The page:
“Me, however?” He smirked. “My art form of choice is equally impressive. I enjoy kicking the living crap out of anyone who doesn’t know mixed martial arts.”
She lifted a blond eyebrow.
“Although my real skill requires less clothing. We could give that a try tonight if you’re not too sore.”
Her haughty, angular features were perfect for expressing disdain.
Shot down without a word.
Unencumbered now, he launched forward and reverted to the fighting techniques he’d picked up in dives like this and even darker, more violent alleyways. Thirteen years old and a big bruiser with a hard-on wants to cuddle beneath a canal bridge? Time to break his kneecaps, obliterate his nose, and run like fuck.
Hark couldn’t get close to this woman’s nose—not with her shield. And he had no intention of running. Instead he moved with purpose and speed. He dodged her shield and swiveled behind it, punching in a quick flurry. In his youth he could land six one-two jabs in a second. Now it was more like four.
Didn’t matter. In connecting those four jabs with the underside of her jaw, he turned the fight to his favor. He swept her leg by connecting his spiked boot with her injured ankle. She fell with a grunt, which felt like a serious accomplishment.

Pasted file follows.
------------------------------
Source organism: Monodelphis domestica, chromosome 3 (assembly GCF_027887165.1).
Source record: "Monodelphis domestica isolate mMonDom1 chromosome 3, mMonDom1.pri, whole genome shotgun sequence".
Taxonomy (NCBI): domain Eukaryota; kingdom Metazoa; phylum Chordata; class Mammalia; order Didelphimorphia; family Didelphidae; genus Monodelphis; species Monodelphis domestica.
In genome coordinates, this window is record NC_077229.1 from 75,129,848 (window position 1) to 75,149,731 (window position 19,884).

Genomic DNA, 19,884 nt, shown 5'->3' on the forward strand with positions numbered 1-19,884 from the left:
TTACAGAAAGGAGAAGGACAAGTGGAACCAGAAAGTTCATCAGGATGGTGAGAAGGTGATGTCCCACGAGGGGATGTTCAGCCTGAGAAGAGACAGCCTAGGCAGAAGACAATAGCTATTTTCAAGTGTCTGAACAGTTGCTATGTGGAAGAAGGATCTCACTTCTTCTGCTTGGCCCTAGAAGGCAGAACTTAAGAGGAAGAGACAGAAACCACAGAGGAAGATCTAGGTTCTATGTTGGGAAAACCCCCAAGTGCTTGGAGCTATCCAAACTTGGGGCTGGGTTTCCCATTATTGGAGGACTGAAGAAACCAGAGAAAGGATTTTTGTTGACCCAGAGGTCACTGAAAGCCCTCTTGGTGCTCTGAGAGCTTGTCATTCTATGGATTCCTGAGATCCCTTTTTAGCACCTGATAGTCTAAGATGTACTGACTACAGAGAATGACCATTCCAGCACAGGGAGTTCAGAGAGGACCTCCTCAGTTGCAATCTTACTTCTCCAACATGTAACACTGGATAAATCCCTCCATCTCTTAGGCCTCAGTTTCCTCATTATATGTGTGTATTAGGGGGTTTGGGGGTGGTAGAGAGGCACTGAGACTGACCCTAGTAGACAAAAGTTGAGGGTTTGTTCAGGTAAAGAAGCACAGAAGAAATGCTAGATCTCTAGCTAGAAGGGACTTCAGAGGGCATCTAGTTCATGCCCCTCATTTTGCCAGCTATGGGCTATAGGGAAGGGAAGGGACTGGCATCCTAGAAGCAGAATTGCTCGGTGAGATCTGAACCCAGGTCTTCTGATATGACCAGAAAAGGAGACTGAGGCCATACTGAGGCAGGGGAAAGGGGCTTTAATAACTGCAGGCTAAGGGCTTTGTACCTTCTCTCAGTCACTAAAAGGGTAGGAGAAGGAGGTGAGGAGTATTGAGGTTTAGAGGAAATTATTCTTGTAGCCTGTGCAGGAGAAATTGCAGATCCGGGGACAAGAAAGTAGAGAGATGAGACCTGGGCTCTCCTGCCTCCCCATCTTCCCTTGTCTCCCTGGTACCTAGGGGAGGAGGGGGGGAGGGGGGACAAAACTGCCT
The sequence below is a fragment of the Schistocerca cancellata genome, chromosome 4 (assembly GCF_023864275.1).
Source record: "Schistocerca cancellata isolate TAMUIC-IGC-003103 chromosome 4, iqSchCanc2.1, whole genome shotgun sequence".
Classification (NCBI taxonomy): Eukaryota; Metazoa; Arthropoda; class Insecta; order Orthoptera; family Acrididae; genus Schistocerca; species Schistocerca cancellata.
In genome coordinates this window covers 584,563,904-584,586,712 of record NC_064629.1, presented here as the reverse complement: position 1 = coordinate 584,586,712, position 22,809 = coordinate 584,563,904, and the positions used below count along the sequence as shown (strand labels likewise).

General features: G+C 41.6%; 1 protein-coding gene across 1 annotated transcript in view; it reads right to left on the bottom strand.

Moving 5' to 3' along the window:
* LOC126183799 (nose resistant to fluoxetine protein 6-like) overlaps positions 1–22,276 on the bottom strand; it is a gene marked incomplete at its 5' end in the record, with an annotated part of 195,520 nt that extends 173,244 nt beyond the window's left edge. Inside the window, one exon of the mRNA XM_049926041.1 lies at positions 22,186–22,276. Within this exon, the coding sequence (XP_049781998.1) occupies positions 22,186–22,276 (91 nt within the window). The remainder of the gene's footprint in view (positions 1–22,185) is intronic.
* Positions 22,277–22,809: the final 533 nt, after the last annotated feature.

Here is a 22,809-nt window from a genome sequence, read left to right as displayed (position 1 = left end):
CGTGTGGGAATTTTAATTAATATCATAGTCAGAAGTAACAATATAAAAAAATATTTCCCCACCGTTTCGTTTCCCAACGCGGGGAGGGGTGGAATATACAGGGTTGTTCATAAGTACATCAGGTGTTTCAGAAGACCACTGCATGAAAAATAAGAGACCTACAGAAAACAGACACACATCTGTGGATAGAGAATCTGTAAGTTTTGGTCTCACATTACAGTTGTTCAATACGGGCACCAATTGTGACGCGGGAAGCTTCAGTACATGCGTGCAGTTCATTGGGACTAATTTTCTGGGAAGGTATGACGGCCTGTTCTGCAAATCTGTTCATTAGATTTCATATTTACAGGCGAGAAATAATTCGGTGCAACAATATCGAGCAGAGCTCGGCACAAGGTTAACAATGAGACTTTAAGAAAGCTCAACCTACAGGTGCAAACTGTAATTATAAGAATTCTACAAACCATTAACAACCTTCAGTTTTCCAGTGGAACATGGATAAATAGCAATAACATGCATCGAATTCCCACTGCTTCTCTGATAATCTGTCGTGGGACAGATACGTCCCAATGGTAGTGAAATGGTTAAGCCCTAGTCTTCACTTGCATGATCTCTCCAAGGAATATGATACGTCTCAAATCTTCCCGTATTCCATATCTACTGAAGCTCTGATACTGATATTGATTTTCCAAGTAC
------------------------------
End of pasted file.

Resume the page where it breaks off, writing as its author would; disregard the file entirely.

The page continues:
The hot, bizarre chick makes noise!
He didn’t lose the offensive. He stripped the shield off her arm and tossed it into the throng. Someone called out in pain. Served them right for the whole dead rat thing. Hark aimed a few more kicks to her gut, no matter that she wore armor. She doubled into herself but didn’t tap out.
Grinning, he stepped back to assess her weaknesses. It might come down to a boot to the face. She was unnerving, sure, but she was fucking
. Poor thing. All that mattered was that winning would advance him to the final round.
Which totally didn’t explain why he hesitated.
He knelt over her, half straddling her torso. He used his boot to hold one of her arms against the squishy, don’t-look-too-closely floor and grabbed her wrist when she tried to hit him.